The picture shows the poverty of postwar Japan, a time of suffering when things were in short supply. The rickshaw is a vehicle invented by a Japanese person in the early years of the Meiji period [1868-1912] and was brought in to Ishinomaki as well. Looking back, there were rickshaw and stage coaches running in between Ishinomaki and Matsushima for people who were going to the capital.

Looking at a 1927 (Showa 2) telephone book, one will see “Naikai Rickshaw”; they were used for picking up house call doctors, geishas, and masters.  This author who was born after the war has of course never ridden in one, neither has he ever seen one carrying passengers around. If anyone knows, please let us know until when rickshaws were used in Ishinomaki.

In July of this year [1951], shocking news came to Ishinomaki. Nineteen Japanese people who had not yet heard of Japan’s defeat were rescued from Anatahan Island in the Mariana archipelago and returned home. Within those nineteen people were the healthy captain of the navy-conscripted Kaihomaru no. 7, Katsusaburou Shirai, chief engineer Azuma Kumagai, and crewmember Sueji Kimura.

Because of the military clothing of the rickshaw driver this photo really feels like a scene from Ishinomaki’s forgotten postwar history. (Local Historian, Seiji Henmi)

<Please let us know if you have any information>

You can browse the published photos on the photographer’s eldest son, Alan Butler’s, website “Miyagi 1951”.

Please feel free to contribute any information regarding these photos to Mr. Henmi at 090(4317)7706.

米軍医が撮った1951、石巻地方<10> 仙石線石巻駅前

仙石線石巻駅前の広場で、客待ちをする3台の人力車と車夫です。右手が駅前通り角の元清水食堂など、正面に後の春日町通りと、1950(昭和25)年に駅前有志が設置したすずらん灯、白いボールランプ3個の街路灯が見えます。     駅前広場は未舗装で、28(昭和3)年に開業した宮城電鉄時代の木造駅舎がほうふつされます。車夫の服装は、旧陸軍の軍帽ないしは略帽、上着とズボンは軍服、首に手拭い、履物は地下足袋のように見えます。     写真は、戦後の日本の貧しさ、物資不足に苦しむ時代そのものを映し出しています。人力車は明治初年、日本人が発明した乗り物で、石巻村にも導入されました。さかのぼると、上京する人のため石巻-松島間に人力車と駅馬車が運行しています。     27(昭和2)年の電話早見表を見ると、本町に「内海人力車立場」とあり、往診のお医者さん、芸者衆や旦那さん方の送迎に利用されました。戦後生まれの筆者は乗車経験はもちろんなく、客を乗せて走る姿も見てはいません。石巻市では乗り物の人力車がいつごろまで使われたのか、ご存じの方はお知らせください。


 軍服の車夫の姿から、忘れ去られた石巻の戦後史の一コマを感じた写真です。(郷土史家・辺見清二)※米軍医が撮った1951、石巻地方<9> 町の書店<情報をお寄せください> 掲載された写真は、撮影者の長男アラン・バトラー氏のウェブサイト「Miyagi 1951」で閲覧できます。 写真に関する情報は辺見氏 090(4317)7706 にお寄せください。





9-Ishinomaki Kahoku March 18, 2018

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Town Bookstores

The 1951 Photographed by an American Military Doctor

Mar. 18th, 2018

Translation by Stefan Ramos

This author remembers the Tanshobo book store on Omachidori (his route to school) and the Kinkodoshoten book store (formerly the Suzukishoten book store) on the south side of the road.

The large signboard reading “Lady’s Living” and the banners in the photo really give the store some impact. “Lady’s Living” was launched in May of 1947 (Showa 22) and was followed by pioneer womens’ magazines like “Housewife and Life” in 1951, “The Housewife’s Friend” in 1952, and “Lady’s Club.” They made an effort at advertising like through the burden of creating a signboard, and apparently it had a tremendous impact on publicity.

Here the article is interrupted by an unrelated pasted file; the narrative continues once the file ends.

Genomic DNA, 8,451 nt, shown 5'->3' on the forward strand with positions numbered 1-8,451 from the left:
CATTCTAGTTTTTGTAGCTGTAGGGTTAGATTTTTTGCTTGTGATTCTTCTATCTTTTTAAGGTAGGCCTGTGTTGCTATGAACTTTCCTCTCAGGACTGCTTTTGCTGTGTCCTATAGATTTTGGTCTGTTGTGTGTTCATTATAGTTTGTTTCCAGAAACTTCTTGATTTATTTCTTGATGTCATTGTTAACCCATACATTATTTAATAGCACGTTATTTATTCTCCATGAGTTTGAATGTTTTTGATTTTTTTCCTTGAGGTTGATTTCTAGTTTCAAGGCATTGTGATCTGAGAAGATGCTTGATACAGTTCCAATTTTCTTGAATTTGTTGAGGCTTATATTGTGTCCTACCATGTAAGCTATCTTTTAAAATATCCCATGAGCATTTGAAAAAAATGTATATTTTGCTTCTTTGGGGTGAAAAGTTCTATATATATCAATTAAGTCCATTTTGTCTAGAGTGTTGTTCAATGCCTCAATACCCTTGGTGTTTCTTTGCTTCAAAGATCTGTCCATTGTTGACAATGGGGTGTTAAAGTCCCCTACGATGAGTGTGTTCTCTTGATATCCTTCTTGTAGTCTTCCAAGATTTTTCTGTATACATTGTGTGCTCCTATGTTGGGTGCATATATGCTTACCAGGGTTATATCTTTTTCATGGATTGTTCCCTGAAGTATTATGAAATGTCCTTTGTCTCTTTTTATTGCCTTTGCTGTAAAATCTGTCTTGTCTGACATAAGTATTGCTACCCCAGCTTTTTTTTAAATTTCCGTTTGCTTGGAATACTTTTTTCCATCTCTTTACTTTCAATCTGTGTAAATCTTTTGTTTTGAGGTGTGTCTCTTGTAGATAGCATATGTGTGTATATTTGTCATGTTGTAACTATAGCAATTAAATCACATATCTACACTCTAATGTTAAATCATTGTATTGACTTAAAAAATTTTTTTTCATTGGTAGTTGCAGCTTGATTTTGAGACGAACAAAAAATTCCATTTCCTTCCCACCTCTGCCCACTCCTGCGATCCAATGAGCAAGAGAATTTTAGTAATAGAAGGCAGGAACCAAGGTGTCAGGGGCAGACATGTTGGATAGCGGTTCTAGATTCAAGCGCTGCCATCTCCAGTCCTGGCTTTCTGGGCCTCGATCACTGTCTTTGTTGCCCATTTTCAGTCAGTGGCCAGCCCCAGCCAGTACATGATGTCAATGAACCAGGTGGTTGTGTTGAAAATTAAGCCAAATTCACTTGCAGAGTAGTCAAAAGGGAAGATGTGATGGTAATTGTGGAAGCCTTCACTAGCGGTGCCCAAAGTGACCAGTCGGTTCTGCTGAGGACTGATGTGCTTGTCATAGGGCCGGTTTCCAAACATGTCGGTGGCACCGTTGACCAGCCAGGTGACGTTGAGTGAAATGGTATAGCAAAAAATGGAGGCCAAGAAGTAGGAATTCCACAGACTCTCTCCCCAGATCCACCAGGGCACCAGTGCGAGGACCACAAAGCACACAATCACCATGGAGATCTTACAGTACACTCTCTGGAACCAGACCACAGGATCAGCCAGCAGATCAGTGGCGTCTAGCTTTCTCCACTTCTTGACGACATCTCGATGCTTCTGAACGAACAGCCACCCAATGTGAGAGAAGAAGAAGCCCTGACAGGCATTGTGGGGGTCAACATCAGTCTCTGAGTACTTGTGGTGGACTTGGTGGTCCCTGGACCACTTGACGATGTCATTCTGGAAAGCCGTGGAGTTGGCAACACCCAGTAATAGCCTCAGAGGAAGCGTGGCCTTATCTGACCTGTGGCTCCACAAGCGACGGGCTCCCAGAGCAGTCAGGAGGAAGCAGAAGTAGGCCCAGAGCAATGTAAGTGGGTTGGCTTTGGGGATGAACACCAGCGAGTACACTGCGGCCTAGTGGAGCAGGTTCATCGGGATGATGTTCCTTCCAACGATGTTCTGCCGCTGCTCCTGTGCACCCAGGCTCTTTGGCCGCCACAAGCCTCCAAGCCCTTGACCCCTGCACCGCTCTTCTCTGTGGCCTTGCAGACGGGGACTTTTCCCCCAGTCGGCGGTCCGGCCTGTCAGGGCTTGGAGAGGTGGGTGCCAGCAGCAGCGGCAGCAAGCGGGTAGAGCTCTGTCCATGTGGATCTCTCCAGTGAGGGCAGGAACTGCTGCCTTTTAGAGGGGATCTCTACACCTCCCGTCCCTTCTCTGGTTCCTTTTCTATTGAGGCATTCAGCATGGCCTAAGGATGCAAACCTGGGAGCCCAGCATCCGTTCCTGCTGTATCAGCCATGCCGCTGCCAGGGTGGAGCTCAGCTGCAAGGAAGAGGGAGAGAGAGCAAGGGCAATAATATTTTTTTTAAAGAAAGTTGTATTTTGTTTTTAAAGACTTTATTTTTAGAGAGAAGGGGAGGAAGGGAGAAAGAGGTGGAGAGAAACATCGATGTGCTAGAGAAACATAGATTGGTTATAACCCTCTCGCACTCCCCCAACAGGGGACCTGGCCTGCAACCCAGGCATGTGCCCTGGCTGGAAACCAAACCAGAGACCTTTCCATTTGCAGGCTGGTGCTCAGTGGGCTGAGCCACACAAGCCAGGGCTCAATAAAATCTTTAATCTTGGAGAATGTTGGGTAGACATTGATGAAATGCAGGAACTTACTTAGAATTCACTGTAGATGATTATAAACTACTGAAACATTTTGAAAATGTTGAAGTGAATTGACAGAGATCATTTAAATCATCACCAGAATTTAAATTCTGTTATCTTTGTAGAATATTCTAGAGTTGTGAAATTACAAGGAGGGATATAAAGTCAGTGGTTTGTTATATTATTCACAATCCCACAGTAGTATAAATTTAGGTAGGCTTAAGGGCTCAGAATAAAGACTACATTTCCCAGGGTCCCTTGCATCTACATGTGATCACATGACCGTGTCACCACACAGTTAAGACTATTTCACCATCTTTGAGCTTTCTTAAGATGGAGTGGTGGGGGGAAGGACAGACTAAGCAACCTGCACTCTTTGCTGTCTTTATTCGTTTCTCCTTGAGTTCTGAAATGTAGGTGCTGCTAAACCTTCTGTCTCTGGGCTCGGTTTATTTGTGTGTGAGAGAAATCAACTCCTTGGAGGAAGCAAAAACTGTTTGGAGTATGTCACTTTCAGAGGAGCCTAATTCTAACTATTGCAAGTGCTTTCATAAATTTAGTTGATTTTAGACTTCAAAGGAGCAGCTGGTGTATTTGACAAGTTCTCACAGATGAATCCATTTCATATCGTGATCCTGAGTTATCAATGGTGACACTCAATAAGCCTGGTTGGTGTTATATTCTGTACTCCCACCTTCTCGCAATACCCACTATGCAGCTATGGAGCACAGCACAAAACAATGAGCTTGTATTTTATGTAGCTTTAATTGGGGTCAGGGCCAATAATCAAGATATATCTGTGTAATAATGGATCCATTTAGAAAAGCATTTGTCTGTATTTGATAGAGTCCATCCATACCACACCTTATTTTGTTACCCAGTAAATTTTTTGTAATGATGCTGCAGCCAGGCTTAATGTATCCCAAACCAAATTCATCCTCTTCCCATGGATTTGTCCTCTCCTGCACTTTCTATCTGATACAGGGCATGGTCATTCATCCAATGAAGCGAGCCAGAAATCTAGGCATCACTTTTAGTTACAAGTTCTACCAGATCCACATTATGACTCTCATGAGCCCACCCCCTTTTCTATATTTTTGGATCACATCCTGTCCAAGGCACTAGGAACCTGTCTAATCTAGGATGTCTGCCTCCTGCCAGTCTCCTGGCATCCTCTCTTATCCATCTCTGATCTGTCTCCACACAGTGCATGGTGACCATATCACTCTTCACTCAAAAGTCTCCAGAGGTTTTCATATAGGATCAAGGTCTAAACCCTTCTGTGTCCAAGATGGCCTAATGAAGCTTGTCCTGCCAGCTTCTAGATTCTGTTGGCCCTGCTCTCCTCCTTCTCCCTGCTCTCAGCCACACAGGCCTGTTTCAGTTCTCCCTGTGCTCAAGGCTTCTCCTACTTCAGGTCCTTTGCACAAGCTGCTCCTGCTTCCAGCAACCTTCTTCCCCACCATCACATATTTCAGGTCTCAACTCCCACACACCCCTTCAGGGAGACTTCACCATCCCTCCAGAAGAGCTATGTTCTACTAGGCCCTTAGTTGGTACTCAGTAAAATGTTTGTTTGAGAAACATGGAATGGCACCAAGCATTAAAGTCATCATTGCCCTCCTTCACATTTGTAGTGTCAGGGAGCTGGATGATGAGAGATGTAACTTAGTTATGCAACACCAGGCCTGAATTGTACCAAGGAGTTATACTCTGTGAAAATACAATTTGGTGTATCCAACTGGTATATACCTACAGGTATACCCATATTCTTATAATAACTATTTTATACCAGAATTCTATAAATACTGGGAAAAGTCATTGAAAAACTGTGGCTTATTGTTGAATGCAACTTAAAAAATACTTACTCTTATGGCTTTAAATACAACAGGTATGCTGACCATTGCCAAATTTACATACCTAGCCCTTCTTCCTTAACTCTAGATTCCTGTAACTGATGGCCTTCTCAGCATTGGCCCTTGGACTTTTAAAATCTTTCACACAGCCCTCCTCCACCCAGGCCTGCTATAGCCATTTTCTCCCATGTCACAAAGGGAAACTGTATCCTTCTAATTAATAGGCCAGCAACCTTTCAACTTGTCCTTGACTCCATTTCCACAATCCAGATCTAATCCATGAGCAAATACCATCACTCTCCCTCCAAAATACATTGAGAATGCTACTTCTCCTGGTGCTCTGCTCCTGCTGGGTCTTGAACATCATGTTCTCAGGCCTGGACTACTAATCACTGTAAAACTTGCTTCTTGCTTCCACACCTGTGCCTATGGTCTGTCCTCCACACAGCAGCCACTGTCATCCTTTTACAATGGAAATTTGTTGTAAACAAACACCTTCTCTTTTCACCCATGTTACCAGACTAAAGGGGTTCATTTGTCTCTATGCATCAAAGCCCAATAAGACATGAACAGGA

Speaking of stores where a child could go by him or herself, within the town there were a few like Tanakoya or Tosukeya, the Omochaya toy store, the book-lending shop, or the stationary store, but parents would accompany children to the Marumitsu department store, the movie theatre and the hire boat spot, and the roller skating rink. The bookstore therein was a shop you could stop at by yourself.

Both bookstores had narrow fronts but went far back, and were laid out in a configuration where bookshelves encircled a center island. The store was poorly lit and had dirt floors. I remember the payment area being towards the back. I probably felt that the store was so big because I was small.

The postwar juvenile magazine “Elementary School __ Grader” was reissued in 1946 (Showa 21), and was followed in quick succession by new publications like “Manga Boys” in ’47, “The Adventure King” in ’49, “The Girl Student’s Friend” in ’50, “Good Friends” in ’54, “Ribbon” in ’55, “Boy’s Magazine Weekly” and “We Are the Boys Club” in ’60. Special editions of monthly magazines was also something everyone enjoyed.

I couldn’t buy them with my own money, but it was worth it to just look at the magazines. I'd read while standing, flipping through the pages, just looking. Kinkodo moved from Omachi to Tachimachodori Street. At the corner of Tachimachi and the road in front of the station there was a Yamatoshoten book store, so I would read a bit at one store then move to the next and read a bit more until I had finished the story.

Another memory I have of the book store is textbook sales. In the Ishinomaki Elementary school auditorium there was a textbook book fair. The memory is vague, but I think afterwards I would head into town and buy textbooks there.  (Local Historian, Seiji Henmi)


<Please let us know if you have any information>

You can browse the published photos on the photographer’s eldest son, Alan Butler’s, website “Miyagi 1951”.

Please feel free to contribute any information regarding these photos to Mr. Henmi at 090(4317)7706.